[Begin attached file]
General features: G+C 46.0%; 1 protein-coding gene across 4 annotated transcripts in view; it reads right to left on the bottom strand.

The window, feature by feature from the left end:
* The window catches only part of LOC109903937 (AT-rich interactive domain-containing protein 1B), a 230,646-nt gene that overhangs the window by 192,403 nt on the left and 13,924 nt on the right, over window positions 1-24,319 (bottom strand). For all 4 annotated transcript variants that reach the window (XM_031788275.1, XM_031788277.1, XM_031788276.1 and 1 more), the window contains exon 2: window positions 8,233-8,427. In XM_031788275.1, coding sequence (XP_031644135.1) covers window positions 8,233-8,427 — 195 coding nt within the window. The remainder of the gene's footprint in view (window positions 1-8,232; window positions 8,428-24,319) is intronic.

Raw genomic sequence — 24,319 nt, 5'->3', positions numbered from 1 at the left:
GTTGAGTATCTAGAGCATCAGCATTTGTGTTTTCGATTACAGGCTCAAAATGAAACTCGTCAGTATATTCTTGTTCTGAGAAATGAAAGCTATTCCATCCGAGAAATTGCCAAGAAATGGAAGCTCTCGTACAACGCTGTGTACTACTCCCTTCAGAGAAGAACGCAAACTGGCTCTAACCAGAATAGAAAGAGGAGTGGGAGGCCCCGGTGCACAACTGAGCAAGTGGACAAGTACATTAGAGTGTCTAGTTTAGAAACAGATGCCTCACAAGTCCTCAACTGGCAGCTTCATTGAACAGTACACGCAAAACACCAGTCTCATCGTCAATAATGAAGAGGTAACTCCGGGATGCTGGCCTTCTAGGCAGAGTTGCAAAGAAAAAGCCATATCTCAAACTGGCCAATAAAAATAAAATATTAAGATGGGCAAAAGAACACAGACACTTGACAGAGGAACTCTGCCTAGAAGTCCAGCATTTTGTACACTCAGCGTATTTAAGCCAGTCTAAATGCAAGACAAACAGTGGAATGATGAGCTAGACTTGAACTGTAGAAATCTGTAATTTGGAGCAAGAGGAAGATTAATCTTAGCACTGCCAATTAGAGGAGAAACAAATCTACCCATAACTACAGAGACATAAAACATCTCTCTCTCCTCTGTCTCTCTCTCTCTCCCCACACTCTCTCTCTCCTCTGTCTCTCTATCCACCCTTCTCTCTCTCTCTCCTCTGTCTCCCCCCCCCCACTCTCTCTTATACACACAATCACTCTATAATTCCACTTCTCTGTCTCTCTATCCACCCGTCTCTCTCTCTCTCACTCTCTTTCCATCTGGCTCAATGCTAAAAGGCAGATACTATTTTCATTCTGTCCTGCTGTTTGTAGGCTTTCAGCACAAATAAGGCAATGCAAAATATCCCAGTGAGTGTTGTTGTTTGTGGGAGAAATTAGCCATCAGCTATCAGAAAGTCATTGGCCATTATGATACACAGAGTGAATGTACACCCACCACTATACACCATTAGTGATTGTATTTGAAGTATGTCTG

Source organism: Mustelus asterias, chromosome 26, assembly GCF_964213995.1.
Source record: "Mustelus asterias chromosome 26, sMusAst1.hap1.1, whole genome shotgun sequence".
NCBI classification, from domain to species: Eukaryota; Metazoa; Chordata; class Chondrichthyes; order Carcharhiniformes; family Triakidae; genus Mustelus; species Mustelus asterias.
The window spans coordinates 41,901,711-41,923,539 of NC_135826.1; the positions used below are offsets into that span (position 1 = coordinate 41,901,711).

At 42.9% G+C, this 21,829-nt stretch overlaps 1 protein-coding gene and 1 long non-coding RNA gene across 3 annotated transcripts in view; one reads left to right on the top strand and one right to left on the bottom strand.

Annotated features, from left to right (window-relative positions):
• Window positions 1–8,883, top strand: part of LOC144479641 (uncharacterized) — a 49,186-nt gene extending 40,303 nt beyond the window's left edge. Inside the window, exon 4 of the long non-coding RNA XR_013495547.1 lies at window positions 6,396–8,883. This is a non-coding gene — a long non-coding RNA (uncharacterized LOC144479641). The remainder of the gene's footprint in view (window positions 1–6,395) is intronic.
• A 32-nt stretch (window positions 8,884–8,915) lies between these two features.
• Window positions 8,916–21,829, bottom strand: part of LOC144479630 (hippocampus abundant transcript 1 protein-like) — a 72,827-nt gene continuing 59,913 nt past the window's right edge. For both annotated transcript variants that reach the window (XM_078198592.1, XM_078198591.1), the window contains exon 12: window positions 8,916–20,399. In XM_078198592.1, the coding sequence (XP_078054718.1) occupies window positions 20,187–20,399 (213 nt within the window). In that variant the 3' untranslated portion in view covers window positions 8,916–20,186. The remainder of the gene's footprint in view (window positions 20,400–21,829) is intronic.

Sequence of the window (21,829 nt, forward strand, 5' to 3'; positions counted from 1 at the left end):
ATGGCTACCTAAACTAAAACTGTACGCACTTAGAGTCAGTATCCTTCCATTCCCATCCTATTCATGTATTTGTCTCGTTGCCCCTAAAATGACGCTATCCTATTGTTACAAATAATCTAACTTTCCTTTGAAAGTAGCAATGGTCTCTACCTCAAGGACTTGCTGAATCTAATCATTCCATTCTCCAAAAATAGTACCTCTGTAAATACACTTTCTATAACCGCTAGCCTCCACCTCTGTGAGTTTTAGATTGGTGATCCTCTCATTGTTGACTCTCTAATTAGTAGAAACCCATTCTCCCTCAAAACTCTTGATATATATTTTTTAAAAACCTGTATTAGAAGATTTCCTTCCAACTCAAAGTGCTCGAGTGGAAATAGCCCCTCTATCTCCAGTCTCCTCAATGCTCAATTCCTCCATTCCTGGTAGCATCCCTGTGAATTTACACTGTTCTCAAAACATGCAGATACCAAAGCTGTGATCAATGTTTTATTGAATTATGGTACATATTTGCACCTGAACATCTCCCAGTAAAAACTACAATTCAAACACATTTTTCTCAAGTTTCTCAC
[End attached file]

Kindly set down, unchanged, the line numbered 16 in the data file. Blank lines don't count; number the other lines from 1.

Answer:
ATGGCTACCTAAACTAAAACTGTACGCACTTAGAGTCAGTATCCTTCCATTCCCATCCTATTCATGTATTTGTCTCGTTGCCCCTAAAATGACGCTATCCTATTGTTACAAATAATCTAACTTTCCTTTGAAAGTAGCAATGGTCTCTACCTCAAGGACTTGCTGAATCTAATCATTCCATTCTCCAAAAATAGTACCTCTGTAAATACACTTTCTATAACCGCTAGCCTCCACCTCTGTGAGTTTTAGATTGGTGATCCTCTCATTGTTGACTCTCTAATTAGTAGAAACCCATTCTCCCTCAAAACTCTTGATATATATTTTTTAAAAACCTGTATTAGAAGATTTCCTTCCAACTCAAAGTGCTCGAGTGGAAATAGCCCCTCTATCTCCAGTCTCCTCAATGCTCAATTCCTCCATTCCTGGTAGCATCCCTGTGAATTTACACTGTTCTCAAAACATGCAGATACCAAAGCTGTGATCAATGTTTTATTGAATTATGGTACATATTTGCACCTGAACATCTCCCAGTAAAAACTACAATTCAAACACATTTTTCTCAAGTTTCTCAC